Book Thirtytwo: A Life's Work: On Becoming a Mother

A Life's Work: On Becoming a Mother, Rachel Cusk

Oof, this is not happy-go-lucky new mother reading. This is serious stuff. Writerly stuff. In fact, pretty depressing stuff. Rachel Cusk, in other words, is no Jools Oliver. But it is quite good. She paints a very surreal world where it feels as if the only inhabitants are her and her newborn daughter. Other characters, including her infrequently mentioned husband, float in and out like ghosts. I'm sure this is on purpose, as it brings you closer to her own feelings of being trapped by the experience of motherhood… this is a very claustrophobic book. I have a feeling that reading this right after having my own child and floating through my own little ghost world was maybe not the best idea. It made me feel isolated and strange.

I do admire her honesty, though. I've always thought it very unfair to expect new mothers to be instantly in love with their new children and to automatically be perfect parents. With hormones surging and this new, strange being in your life, making the transition to motherhood feels awkward and foreign. And so she writes about this jarring change in identity, from being a woman who can read magazines or visit with friends whenever one chooses, or be defined by one's career, to being completely beholden to an infant's sleep and feeding schedule.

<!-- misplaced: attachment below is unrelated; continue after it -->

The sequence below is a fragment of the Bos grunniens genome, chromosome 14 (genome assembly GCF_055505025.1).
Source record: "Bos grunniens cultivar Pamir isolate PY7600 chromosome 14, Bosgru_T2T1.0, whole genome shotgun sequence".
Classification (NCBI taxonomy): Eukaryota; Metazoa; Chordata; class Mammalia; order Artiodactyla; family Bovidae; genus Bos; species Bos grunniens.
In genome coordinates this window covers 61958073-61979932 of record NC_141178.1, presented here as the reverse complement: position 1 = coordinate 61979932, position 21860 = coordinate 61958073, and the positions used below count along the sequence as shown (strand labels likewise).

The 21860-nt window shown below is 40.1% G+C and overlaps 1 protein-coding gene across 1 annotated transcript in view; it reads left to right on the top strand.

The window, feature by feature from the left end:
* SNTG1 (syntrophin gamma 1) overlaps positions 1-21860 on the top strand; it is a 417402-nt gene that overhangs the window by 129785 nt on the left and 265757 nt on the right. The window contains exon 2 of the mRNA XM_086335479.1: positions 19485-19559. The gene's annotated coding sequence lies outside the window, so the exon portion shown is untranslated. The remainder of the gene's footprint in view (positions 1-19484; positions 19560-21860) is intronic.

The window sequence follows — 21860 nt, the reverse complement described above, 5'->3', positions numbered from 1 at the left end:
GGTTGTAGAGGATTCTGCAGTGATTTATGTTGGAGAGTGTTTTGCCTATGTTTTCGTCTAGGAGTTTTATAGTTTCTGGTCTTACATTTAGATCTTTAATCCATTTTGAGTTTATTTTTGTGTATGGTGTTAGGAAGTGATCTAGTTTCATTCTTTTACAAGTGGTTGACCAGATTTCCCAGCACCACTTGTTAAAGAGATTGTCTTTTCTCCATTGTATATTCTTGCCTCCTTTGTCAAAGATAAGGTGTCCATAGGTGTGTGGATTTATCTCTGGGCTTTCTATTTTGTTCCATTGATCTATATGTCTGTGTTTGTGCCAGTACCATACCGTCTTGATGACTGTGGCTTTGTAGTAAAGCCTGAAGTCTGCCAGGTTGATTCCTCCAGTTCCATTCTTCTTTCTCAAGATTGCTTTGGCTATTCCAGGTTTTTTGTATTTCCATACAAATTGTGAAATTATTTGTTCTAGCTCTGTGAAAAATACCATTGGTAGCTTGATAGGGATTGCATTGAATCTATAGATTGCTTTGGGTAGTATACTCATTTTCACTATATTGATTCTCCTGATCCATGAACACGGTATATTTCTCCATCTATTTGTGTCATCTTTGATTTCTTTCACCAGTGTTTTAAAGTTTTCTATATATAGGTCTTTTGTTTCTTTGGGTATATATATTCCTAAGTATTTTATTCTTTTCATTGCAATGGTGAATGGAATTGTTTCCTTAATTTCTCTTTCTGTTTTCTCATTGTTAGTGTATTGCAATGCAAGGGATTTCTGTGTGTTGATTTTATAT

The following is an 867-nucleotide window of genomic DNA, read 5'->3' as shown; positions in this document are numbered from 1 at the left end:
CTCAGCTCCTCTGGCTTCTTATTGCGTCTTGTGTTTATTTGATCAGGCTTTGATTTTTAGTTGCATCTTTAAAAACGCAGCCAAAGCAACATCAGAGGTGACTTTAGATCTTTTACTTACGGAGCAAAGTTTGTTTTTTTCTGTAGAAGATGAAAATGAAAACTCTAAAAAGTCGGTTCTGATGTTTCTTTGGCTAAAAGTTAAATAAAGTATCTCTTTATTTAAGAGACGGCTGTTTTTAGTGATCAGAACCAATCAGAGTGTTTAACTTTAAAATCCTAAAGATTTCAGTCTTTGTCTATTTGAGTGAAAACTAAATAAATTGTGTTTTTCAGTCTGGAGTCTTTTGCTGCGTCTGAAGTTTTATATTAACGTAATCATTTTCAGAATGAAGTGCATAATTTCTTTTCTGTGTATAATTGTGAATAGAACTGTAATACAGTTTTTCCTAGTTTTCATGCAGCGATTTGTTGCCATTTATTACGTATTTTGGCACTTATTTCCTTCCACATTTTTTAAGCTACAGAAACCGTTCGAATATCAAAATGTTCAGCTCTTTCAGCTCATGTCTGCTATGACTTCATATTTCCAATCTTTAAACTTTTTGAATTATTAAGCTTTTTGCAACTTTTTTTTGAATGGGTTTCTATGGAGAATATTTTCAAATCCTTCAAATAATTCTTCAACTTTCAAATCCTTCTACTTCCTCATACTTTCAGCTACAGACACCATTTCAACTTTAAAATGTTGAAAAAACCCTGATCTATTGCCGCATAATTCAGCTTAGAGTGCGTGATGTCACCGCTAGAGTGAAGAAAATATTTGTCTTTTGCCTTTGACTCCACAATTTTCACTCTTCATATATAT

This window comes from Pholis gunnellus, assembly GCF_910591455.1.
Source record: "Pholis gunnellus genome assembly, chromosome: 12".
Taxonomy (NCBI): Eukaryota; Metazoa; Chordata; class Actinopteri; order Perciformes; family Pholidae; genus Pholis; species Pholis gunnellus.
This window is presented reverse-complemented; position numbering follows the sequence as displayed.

But, with all that said, part of me just thinks, "Oh, get over yourself. All you did was have a baby." Women do this every day all around the world and it isn't some big existential crisis. Here in America (and Europe, I suppose) we're so self-involved. It's probably good for us to think about something other than ourselves for a change. Being so wrapped up in our identity and sense of individuality can't be healthy. Can it?


Anonymous season said...

I just recently read an essay by her in Granta about her divorce and had similar thoughts about her being wrapped up in her own identity and not being quite sympathetic to others' - in this case her husband's. It made me feel conflicted about being a stay at home mom with feminist tendencies. Yet, I enjoyed her writing. Strange how that happens.

I'm not sure I could read this book now, though. I had trouble transitioning into motherhood with my first daughter - although, not too much that I didn't want to have another! I hope you're doing well. I look forward to meeting the little one sometime soon.

August 1, 2011 at 10:01 PM  

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